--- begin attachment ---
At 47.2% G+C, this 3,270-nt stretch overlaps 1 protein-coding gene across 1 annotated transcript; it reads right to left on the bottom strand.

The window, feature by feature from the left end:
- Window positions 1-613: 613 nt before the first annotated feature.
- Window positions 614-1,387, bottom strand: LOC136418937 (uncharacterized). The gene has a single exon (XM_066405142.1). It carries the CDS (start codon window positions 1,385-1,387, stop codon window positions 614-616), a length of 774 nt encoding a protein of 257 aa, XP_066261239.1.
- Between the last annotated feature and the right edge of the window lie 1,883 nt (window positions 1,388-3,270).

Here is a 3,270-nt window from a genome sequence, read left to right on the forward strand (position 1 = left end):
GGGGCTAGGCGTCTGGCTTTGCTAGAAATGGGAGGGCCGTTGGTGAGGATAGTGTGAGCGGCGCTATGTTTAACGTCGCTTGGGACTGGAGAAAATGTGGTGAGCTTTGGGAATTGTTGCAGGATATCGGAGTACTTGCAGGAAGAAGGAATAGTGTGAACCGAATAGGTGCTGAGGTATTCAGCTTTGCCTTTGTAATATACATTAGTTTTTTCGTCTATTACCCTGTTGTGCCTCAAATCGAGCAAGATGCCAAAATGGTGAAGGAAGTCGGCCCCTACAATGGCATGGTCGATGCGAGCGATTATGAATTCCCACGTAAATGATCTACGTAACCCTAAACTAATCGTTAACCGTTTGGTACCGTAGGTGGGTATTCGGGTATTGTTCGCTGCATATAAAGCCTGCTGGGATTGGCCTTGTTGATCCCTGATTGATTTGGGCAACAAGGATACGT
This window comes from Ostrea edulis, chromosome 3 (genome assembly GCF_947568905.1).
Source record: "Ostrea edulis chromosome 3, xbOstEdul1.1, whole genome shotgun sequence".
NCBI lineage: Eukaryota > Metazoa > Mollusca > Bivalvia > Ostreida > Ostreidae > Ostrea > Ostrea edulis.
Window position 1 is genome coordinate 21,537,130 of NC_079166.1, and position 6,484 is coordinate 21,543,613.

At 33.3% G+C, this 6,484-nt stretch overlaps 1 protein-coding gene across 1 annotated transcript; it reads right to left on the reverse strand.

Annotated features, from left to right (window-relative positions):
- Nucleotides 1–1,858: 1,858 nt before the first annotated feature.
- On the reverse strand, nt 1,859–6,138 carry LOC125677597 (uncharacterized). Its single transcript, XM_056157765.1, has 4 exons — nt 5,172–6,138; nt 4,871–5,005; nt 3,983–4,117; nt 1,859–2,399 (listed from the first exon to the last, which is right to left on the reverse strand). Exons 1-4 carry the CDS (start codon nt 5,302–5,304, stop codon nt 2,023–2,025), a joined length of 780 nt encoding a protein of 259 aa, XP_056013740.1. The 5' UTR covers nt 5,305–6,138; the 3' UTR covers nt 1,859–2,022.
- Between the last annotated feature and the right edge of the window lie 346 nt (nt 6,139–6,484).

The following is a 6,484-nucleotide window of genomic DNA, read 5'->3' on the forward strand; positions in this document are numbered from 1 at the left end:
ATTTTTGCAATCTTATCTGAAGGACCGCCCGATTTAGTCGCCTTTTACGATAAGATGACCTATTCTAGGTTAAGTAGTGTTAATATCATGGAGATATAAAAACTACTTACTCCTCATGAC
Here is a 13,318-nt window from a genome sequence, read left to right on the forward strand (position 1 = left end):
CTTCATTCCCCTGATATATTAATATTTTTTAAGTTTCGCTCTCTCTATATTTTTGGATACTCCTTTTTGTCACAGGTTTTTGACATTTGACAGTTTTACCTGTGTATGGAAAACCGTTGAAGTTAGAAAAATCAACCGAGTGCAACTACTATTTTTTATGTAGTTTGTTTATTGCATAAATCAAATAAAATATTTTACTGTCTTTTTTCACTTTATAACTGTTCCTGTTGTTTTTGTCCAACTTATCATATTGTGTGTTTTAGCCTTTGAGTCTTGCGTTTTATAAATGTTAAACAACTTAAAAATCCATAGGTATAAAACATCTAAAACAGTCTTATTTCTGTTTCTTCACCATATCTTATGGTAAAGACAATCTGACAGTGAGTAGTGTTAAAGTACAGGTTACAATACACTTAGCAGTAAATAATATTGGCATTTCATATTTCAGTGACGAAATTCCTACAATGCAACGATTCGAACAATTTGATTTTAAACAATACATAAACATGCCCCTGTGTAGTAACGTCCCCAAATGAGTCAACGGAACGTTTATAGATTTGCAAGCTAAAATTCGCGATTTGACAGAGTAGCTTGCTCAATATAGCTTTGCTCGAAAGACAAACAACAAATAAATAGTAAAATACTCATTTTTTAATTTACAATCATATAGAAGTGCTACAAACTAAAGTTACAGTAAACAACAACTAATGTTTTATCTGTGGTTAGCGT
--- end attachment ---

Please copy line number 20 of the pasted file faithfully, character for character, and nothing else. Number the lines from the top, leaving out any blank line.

CTTCATTCCCCTGATATATTAATATTTTTTAAGTTTCGCTCTCTCTATATTTTTGGATACTCCTTTTTGTCACAGGTTTTTGACATTTGACAGTTTTACCTGTGTATGGAAAACCGTTGAAGTTAGAAAAATCAACCGAGTGCAACTACTATTTTTTATGTAGTTTGTTTATTGCATAAATCAAATAAAATATTTTACTGTCTTTTTTCACTTTATAACTGTTCCTGTTGTTTTTGTCCAACTTATCATATTGTGTGTTTTAGCCTTTGAGTCTTGCGTTTTATAAATGTTAAACAACTTAAAAATCCATAGGTATAAAACATCTAAAACAGTCTTATTTCTGTTTCTTCACCATATCTTATGGTAAAGACAATCTGACAGTGAGTAGTGTTAAAGTACAGGTTACAATACACTTAGCAGTAAATAATATTGGCATTTCATATTTCAGTGACGAAATTCCTACAATGCAACGATTCGAACAATTTGATTTTAAACAATACATAAACATGCCCCTGTGTAGTAACGTCCCCAAATGAGTCAACGGAACGTTTATAGATTTGCAAGCTAAAATTCGCGATTTGACAGAGTAGCTTGCTCAATATAGCTTTGCTCGAAAGACAAACAACAAATAAATAGTAAAATACTCATTTTTTAATTTACAATCATATAGAAGTGCTACAAACTAAAGTTACAGTAAACAACAACTAATGTTTTATCTGTGGTTAGCGT